Shortly before trial, the government acquired an audio recording of the June 16, 2011 hearing, which it intends to offer to establish that the Defendant had an opportunity to participate in the hearing so as to satisfy the applicable definition on the ATF Form. The recording is nearly 35 minutes long, and addresses many matters unrelated to the Protective Order. In response, the Defendant filed the present motion, which first seeks to exclude the entirety of the recording as irrelevant and as unduly prejudicial. In addition, the Defendant further argues that the recording conclusively establishes that the Defendant did not actually have an opportunity to participate in the hearing, such that not only should the recording be excluded, but the Protective Order should be excluded in its entirety due to the government's inability to establish that element of a restraining order. The government's response to this motion states that, based on the Defendant's subsequent stipulation that he was present at the hearing in question, it would agree not to play the recording at trial at all unless the Defendant argued that the hearing did not provide him with the requisite notice and opportunity to participate.[1] [DE 71-1]. The Defendant's reply makes clear that he does not concede that he received an opportunity to participate in the hearing. In addition, the government has proposed excerpts of the recording to play in the event that it does offer it into evidence.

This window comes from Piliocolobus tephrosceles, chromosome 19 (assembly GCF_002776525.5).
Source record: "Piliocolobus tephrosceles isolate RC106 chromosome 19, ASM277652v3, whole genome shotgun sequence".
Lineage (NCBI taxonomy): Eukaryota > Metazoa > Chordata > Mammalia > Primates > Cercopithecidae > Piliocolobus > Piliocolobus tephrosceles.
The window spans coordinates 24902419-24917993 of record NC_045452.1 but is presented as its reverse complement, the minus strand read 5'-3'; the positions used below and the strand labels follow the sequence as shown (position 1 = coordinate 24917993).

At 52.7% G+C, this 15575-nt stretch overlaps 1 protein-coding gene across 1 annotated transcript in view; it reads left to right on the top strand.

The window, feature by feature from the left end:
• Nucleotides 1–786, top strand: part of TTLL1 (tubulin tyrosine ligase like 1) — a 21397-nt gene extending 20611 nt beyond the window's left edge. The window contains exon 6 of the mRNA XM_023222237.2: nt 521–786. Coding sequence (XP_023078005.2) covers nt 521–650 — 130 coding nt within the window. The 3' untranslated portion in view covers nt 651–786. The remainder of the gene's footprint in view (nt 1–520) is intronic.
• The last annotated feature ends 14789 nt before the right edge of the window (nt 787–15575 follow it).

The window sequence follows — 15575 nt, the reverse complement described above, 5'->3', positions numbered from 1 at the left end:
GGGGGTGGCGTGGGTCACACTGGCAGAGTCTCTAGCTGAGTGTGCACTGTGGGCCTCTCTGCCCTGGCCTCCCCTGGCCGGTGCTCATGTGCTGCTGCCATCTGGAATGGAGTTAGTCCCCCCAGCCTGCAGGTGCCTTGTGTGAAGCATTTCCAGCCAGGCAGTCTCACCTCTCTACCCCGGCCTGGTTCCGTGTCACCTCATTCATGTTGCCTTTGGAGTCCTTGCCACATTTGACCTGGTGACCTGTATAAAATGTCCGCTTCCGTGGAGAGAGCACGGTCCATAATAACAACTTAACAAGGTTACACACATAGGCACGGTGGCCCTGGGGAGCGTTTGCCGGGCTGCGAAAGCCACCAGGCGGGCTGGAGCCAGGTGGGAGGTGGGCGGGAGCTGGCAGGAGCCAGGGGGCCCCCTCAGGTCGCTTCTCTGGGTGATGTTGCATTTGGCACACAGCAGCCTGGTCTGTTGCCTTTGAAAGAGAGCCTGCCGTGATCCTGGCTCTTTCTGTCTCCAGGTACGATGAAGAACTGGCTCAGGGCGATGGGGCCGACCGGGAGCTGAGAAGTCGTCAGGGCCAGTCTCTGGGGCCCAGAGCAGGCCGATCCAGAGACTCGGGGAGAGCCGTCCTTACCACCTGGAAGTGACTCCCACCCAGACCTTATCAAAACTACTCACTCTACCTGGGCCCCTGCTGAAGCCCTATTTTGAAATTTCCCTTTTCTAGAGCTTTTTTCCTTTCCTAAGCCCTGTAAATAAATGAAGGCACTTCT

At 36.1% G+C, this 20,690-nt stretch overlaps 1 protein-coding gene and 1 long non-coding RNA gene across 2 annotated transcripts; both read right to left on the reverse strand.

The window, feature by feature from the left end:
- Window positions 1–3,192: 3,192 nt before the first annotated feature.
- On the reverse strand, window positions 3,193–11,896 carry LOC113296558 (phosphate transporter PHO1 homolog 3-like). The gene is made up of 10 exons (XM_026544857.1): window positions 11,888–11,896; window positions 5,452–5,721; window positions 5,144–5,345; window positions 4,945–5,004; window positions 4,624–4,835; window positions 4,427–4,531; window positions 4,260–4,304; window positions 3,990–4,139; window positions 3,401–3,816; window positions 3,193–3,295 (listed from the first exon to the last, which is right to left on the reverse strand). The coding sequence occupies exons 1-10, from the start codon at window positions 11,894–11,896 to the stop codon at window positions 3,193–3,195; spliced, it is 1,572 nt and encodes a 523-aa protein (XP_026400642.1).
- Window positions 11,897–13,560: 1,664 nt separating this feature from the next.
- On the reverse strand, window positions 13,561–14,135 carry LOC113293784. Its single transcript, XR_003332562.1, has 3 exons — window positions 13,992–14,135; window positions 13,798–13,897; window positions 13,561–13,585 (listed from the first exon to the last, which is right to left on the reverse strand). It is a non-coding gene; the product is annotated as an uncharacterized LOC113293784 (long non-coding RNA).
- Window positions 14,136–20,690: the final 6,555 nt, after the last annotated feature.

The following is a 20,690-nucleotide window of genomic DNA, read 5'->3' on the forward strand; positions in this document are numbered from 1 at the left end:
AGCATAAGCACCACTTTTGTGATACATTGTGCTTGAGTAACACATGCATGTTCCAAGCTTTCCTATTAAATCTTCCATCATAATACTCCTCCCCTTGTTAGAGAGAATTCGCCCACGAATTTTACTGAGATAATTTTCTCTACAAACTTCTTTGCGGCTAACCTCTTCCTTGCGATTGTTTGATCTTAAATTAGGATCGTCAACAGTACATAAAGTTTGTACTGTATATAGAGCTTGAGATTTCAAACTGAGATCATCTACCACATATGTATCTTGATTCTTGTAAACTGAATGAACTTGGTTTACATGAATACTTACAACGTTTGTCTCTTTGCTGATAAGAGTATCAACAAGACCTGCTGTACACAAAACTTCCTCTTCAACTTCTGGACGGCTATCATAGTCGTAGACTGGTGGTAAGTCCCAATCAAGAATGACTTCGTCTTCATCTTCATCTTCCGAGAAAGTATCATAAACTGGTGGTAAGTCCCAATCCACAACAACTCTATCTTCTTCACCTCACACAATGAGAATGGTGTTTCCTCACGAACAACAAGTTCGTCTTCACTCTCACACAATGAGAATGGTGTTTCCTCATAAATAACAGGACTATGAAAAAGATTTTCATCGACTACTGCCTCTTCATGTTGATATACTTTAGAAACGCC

In resolving these disputes, the Court first addresses Defendant's argument that the hearing demonstrates that he did not have an "opportunity to participate" in the hearing, as required by the ATF Form. The Defendant argues that no testimony was taken as to the validity of the Protective Order, no evidence was produced, and no future hearing date was set despite the Defendant's statement that he desired to challenge the order, which he argues shows that he was not actually provided with an opportunity to participate at the hearing. The Court finds, however, that the Defendant is reading more into the language "opportunity to participate" than the plain language of the provision requires. The ATF Form simply requires that the restraining order have issued "after a hearing which the person... had an opportunity to participate in." This does not require the opportunity to formally present evidence or witnesses, as the Defendant suggests (though the recording suggests that both in fact occurred at this hearing, albeit in a less formal manner). Rather, it means merely what it says-the opportunity to participate in the hearing. A jury could find based on the recording that the Defendant had exactly that, as he in fact participated in the hearing and objected to the Protective Order, even though the judge ultimately sustained the Order.